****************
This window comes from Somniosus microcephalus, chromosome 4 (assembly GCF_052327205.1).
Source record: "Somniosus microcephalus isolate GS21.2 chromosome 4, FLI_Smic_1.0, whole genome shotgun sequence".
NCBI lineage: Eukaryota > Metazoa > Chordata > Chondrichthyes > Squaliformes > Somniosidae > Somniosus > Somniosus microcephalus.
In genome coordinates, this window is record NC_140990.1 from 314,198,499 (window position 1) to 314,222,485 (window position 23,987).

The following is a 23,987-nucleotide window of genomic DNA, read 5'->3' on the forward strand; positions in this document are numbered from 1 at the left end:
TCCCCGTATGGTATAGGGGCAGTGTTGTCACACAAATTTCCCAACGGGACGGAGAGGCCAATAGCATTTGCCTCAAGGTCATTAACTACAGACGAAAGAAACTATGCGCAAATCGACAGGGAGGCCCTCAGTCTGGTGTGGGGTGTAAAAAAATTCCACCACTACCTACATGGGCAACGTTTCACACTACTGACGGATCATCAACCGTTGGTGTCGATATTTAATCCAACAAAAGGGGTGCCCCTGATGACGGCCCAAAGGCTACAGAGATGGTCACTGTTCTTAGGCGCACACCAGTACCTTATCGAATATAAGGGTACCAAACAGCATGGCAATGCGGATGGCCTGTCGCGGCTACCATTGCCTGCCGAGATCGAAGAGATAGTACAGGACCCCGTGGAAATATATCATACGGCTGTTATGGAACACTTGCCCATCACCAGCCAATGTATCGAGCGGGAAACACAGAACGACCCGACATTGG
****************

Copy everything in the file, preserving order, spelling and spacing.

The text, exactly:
This window comes from Somniosus microcephalus, chromosome 4 (assembly GCF_052327205.1).
Source record: "Somniosus microcephalus isolate GS21.2 chromosome 4, FLI_Smic_1.0, whole genome shotgun sequence".
NCBI lineage: Eukaryota > Metazoa > Chordata > Chondrichthyes > Squaliformes > Somniosidae > Somniosus > Somniosus microcephalus.
In genome coordinates, this window is record NC_140990.1 from 314,198,499 (window position 1) to 314,222,485 (window position 23,987).

The following is a 23,987-nucleotide window of genomic DNA, read 5'->3' on the forward strand; positions in this document are numbered from 1 at the left end:
TCCCCGTATGGTATAGGGGCAGTGTTGTCACACAAATTTCCCAACGGGACGGAGAGGCCAATAGCATTTGCCTCAAGGTCATTAACTACAGACGAAAGAAACTATGCGCAAATCGACAGGGAGGCCCTCAGTCTGGTGTGGGGTGTAAAAAAATTCCACCACTACCTACATGGGCAACGTTTCACACTACTGACGGATCATCAACCGTTGGTGTCGATATTTAATCCAACAAAAGGGGTGCCCCTGATGACGGCCCAAAGGCTACAGAGATGGTCACTGTTCTTAGGCGCACACCAGTACCTTATCGAATATAAGGGTACCAAACAGCATGGCAATGCGGATGGCCTGTCGCGGCTACCATTGCCTGCCGAGATCGAAGAGATAGTACAGGACCCCGTGGAAATATATCATACGGCTGTTATGGAACACTTGCCCATCACCAGCCAATGTATCGAGCGGGAAACACAGAACGACCCGACATTGG